Flowers 69 by Andy Warhol is a screenprint from the artist’s Flowers portfolio, published in 1970. The clash of radiant colors in Flowers 69 is distinctive of Warhol’s Pop sensibilities. In this image, he amplifies the appearance of hibiscus flowers blooming in a field of grass. By removing minute details and leaving the naked shape of four flowers, Warhol distills the subject’s beauty to its quintessence. “In the sixties,” he said, “you’d go and play up what a thing really was, you’d leave it ‘as is’.” Though the flowers appear stripped down, even deconstructed, they are still easily recognizable and familiar. Moreover, Warhol knew he could employ color and contrast to make a classic symbol such as flowers modern and commercial. The Flowers portfolio is included in Warhol’s Top 10 most valuable portfolios.
Warhol first revealed his Flowers portfolio in 1964 at the Leo Castelli gallery. He revisited the subject again in 1970 and went on to create additional portfolios, like Flowers (Hand-Colored) and Flowers (Black and White). Warhol often professed that he most enjoyed portraying the things he liked, and he had a clear affection for flowers. Additionally, the artist aimed to leave his mark on the timeless subject.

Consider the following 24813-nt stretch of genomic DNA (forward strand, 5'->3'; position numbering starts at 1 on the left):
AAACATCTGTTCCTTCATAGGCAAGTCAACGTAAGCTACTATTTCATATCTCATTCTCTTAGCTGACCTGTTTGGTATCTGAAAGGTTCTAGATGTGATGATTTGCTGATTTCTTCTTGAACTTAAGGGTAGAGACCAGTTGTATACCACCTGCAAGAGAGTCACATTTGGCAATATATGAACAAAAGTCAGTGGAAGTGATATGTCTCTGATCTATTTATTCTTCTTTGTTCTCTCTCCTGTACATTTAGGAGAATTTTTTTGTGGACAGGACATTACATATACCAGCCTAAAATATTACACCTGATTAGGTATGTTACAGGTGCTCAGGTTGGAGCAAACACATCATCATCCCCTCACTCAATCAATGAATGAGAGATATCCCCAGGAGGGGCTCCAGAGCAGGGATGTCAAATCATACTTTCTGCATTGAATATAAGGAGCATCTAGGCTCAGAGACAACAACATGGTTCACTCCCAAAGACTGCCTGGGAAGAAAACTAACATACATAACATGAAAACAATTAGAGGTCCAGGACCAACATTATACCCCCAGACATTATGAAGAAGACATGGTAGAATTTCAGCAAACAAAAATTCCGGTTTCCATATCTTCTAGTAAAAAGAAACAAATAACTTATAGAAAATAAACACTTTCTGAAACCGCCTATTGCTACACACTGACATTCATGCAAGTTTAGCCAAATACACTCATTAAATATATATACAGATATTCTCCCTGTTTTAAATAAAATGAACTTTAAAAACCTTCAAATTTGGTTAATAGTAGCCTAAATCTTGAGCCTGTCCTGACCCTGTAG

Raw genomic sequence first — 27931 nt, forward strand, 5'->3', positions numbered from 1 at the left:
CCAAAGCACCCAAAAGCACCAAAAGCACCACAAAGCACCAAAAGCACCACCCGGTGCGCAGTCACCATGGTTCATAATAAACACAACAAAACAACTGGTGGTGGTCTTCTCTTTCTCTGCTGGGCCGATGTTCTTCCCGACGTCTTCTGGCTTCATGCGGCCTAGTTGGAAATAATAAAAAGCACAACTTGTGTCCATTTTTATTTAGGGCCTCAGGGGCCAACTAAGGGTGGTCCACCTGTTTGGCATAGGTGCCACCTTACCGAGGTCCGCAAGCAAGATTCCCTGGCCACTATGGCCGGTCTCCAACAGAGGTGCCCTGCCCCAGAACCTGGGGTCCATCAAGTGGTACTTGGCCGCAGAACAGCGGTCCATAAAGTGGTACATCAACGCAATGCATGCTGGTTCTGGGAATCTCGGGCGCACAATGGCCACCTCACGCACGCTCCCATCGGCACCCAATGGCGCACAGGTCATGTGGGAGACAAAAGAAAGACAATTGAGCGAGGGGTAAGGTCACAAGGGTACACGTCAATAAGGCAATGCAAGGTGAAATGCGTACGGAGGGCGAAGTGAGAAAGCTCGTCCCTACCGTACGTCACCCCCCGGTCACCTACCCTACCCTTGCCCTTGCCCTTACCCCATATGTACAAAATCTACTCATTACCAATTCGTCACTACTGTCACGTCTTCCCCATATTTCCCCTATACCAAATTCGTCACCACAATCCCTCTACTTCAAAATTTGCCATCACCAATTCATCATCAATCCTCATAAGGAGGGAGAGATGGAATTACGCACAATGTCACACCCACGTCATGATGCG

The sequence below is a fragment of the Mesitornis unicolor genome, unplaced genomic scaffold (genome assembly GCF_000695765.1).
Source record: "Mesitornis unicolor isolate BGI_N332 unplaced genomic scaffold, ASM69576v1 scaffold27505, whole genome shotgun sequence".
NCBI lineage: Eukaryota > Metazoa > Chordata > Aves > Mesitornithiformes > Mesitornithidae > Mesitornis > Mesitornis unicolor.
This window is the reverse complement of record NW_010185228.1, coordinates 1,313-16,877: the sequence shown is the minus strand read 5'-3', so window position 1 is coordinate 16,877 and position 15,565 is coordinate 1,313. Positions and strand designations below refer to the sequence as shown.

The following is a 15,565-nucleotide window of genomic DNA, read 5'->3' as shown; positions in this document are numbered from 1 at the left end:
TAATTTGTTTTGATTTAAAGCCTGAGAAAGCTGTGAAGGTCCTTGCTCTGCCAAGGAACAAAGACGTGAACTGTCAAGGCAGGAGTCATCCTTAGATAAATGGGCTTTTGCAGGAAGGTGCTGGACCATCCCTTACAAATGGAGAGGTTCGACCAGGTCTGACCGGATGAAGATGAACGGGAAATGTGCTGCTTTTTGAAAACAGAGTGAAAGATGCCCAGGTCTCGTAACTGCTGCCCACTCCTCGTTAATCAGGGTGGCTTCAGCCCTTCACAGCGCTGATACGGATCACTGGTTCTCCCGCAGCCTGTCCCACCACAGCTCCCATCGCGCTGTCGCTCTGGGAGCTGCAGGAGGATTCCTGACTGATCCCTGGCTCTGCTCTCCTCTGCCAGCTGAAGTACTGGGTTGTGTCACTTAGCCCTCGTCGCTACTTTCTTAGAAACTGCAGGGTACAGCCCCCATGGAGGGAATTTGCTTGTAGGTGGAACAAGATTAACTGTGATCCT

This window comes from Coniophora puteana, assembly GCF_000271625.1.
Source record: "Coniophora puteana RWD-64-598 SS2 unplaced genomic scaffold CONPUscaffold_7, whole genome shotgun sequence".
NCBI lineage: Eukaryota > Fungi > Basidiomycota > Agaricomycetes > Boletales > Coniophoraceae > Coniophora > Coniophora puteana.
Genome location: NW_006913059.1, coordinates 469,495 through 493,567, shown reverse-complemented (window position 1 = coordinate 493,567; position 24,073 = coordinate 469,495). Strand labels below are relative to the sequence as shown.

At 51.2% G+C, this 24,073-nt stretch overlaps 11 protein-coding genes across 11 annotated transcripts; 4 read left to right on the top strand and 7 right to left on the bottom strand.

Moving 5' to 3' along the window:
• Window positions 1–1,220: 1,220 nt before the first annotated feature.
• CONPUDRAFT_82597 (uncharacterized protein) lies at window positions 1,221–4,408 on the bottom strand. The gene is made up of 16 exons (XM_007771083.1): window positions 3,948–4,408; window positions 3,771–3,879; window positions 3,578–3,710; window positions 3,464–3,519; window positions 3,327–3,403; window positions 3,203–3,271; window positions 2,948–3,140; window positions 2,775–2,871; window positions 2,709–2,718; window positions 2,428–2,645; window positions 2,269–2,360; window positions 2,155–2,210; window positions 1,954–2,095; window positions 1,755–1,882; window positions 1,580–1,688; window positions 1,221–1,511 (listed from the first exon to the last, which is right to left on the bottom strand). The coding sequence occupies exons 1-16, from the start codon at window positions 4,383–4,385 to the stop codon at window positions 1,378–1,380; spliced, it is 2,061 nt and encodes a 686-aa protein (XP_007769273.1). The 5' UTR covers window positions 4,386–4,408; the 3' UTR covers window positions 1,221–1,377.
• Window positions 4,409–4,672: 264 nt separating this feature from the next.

Warhol used a picture from the 1964 issue of Modern Photography for Flowers 69 and the rest of the prints in this series. His friend Henry Geldzahler found the photograph, and suggested he paint it in the spirit of portraying a more peaceful subject. Photographer Patricia Caulfield sued Warhol a few years later when she discovered the appropriation of her image. After, she won the case and even took home two prints from the collection. The incident troubled Warhol; from then on he chose to shoot his own photographs. “His entry into photography vis à vis his creation of silkscreen paintings was done out of necessity,” Gerard Malanga explained.
Flowers 69 displays the pale pink, blue and orange flowers against a hellish red backdrop. While the hibiscus blossoms remain front and center in this print, the intense, near-blinding hues in the background overshadow them. More than likely, Warhol chose to present the foreground as less important to challenge others’ expectations. After all, he claimed “Pop is just taking the outside and putting it on the inside or taking the inside and putting it on the outside”. With that being said, the choice to use loud, electric colors is characteristic of Warhol’s standpoint as a Pop artist. With a strong background in commercial art, Warhol always intended to magnetize the viewer’s attention. Therefore, it’s likely that, partly due to his training, he naturally made the print as arresting as possible.
The 1970 Flowers series is a true classic and one of the most iconic works of Warhol’s career. It also marked the start of a productive decade for Warhol. In the ‘70s he would write his first book, The Philosophy of Andy Warhol (From A to B and Back Again), create the album cover for the Rolling Stones’ Sticky Fingers and publish numerous series like Space Fruit and Electric Chairs. Flowers 69 represents the perfect signpost between Warhol’s early years and his maturation as a famous artist in the years to come.